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Musk is right: ‘If birth rates continue to plummet, human civilization will end’
Robert Romano new
Robert Romano

“If birth rates continue to plummet, human civilization will end.”

That was X, Tesla and SpaceX owner Elon Musk, pointing out on X on April 28 the obvious math involved with plummeting fertility rates in countries all over the world, and reacting to the latest birth rate numbers from the Centers for Disease Control (CDC), wherein the numbers have dropped to 1.61 live births per woman.

That’s even lower than it was in 2020 during the COVID pandemic, when it was 1.63 babies per woman, according to CDC data, as the U.S., Japan, South Korea and Europe all continue experiencing significant declines.

And Musk is warning that it is leading to “population collapse” and that countries “will become empty of people and fall into ruin,” writing on April 27, “Record low birth rates are leading to population collapse in Europe and even faster population collapse in most of Asia. Immigration is low in Asia, so there is no “replacement” going on, the countries are simply shrinking away.”

Musk added, “If this doesn’t turn around, then any countries on Earth with low birth rates will become empty of people and fall into ruin, like the remains we see of the many long dead civilizations.”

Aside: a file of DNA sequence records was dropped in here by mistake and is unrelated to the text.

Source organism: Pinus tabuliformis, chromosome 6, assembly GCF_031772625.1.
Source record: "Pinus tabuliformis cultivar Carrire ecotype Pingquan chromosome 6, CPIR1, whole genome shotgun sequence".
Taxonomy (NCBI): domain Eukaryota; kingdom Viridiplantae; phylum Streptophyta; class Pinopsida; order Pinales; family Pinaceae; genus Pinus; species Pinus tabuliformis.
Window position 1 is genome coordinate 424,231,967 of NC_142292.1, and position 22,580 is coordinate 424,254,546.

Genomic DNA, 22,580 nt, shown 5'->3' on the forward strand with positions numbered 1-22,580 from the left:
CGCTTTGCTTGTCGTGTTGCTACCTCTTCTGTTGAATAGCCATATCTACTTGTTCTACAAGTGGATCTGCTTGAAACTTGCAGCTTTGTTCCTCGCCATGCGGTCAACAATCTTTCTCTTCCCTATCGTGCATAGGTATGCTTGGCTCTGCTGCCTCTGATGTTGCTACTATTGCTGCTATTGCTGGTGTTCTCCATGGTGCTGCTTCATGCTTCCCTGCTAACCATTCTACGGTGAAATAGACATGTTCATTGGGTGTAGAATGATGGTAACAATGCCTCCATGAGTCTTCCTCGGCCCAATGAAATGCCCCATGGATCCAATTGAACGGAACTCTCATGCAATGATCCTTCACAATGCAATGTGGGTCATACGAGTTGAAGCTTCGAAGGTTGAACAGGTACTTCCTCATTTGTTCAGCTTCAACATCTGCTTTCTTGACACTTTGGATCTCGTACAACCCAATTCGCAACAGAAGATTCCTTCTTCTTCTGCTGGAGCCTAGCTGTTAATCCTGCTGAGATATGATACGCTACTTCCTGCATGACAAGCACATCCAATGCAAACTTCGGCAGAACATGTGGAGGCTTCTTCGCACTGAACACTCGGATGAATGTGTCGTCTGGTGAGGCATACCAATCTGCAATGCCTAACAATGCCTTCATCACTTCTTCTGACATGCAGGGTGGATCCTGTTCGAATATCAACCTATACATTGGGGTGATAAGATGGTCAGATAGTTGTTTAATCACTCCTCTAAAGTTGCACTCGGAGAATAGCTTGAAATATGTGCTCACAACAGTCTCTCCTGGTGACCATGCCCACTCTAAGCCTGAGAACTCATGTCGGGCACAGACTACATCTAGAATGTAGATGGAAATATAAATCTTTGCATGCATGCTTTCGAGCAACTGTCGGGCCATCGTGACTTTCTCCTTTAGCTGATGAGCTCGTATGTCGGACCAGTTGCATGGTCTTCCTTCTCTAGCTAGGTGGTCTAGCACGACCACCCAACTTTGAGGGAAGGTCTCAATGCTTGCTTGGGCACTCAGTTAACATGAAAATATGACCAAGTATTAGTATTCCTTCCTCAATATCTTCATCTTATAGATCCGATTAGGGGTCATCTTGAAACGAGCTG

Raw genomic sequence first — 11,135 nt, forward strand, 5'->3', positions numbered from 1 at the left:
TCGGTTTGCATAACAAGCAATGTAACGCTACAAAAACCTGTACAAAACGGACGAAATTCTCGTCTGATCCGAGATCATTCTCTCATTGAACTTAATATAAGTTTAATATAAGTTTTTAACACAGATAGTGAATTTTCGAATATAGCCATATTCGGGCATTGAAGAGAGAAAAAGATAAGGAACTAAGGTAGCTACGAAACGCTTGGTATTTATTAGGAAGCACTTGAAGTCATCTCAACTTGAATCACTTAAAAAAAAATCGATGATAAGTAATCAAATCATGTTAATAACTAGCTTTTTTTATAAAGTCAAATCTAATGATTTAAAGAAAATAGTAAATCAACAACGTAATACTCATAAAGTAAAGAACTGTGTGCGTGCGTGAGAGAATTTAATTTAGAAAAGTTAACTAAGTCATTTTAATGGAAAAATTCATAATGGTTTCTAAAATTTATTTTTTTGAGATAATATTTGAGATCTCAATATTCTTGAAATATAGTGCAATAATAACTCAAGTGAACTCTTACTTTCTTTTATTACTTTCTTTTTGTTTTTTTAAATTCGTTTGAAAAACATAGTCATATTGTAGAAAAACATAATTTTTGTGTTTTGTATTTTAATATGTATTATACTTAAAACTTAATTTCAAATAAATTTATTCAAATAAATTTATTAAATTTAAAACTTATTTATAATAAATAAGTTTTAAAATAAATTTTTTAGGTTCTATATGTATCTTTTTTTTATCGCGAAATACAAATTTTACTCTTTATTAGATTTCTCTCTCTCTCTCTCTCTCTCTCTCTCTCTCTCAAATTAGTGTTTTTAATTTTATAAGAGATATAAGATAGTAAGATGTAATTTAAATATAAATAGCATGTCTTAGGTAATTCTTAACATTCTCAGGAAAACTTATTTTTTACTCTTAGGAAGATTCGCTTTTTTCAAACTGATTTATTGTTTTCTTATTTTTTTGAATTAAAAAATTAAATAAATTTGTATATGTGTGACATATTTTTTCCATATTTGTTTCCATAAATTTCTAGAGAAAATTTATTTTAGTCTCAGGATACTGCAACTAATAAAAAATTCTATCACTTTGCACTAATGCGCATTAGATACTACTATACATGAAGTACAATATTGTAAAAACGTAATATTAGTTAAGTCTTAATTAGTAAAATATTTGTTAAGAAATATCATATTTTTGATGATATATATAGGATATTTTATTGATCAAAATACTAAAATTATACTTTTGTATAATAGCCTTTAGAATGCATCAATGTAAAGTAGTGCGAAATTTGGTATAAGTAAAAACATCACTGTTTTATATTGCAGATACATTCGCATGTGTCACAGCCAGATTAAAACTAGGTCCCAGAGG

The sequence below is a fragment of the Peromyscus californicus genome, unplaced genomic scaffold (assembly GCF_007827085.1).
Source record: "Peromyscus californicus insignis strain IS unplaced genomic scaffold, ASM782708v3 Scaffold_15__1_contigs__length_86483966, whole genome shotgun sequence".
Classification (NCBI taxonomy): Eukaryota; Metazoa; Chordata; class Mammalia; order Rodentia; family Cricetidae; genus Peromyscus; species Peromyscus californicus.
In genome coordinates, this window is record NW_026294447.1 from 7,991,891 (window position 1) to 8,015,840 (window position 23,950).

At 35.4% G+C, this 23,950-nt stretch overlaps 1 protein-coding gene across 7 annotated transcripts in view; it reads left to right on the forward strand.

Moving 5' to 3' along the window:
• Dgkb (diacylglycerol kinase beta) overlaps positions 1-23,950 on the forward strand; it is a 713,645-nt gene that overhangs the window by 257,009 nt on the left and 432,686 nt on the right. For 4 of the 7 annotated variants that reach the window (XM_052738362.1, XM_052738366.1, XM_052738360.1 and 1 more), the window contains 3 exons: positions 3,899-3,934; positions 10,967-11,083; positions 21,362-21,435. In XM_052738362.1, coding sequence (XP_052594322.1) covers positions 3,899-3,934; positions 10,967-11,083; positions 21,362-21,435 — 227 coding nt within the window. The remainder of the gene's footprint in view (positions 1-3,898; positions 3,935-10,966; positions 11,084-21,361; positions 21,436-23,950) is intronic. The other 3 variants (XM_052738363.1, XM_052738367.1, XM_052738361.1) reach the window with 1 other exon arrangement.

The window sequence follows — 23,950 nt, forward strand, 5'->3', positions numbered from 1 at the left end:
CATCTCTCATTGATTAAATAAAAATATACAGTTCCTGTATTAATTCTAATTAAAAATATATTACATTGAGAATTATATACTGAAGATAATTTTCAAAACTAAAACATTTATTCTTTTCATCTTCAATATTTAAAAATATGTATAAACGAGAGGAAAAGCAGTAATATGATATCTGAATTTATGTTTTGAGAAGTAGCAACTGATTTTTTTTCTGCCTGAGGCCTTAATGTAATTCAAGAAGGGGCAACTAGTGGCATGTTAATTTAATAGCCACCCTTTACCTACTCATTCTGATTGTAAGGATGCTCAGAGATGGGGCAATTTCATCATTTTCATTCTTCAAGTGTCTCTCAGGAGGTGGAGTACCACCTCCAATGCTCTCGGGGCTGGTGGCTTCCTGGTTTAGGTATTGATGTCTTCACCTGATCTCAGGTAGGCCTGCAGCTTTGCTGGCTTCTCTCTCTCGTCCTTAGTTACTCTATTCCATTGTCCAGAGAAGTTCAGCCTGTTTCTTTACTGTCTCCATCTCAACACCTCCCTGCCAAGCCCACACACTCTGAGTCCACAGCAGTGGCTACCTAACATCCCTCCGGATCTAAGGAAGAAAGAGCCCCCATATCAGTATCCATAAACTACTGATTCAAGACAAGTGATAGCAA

Elon Musk is right. And it’s all basic math. If women have fewer than two babies each, the population has to decline, fewer than one and it collapses, and if they have no babies, within a very short generation the human race will go extinct. It’s that simple.

In the meantime, the collapse of institutions is easy enough to witness, with labor shortages for schools, health care, postal workers and so forth as the Baby Boomer retirement wave continues.

It is also leading to the explosion of the U.S. national debt, now $34.5 trillion. Since 1963 through 2022, the percent growth of revenues has averaged 6.9 percent a year to its present level of $4.65 trillion, according to data compiled by the White House Office of Management and Budget.

In the meantime, mandatory spending including net interest owed on the national debt has grown an average 8.87 percent a year to its current level of $4.64 trillion.

And discretionary spending has grown an average 5.5 percent a year to its current level of $1.735 trillion.

Meanwhile, since 2011, mandatory spending grew an average 7.7 percent a year.

And revenues grew an average 7.26 percent.

In fact, the entire discretionary budget of $1.736 trillion for 2023 could be eliminated right now — eliminating every department, agency and firing every federal employee including the military — and the budget would still not be balanced as the debt grew by $1.855 trillion in 2023.

In the meantime, Social Security will grow from $1.346 trillion to $2.37 trillion in 2033 amid the Baby Boomer retirement wave, a 76 percent increase.

Medicaid will grow from $608 billion to $928 billion, a 52 percent increase.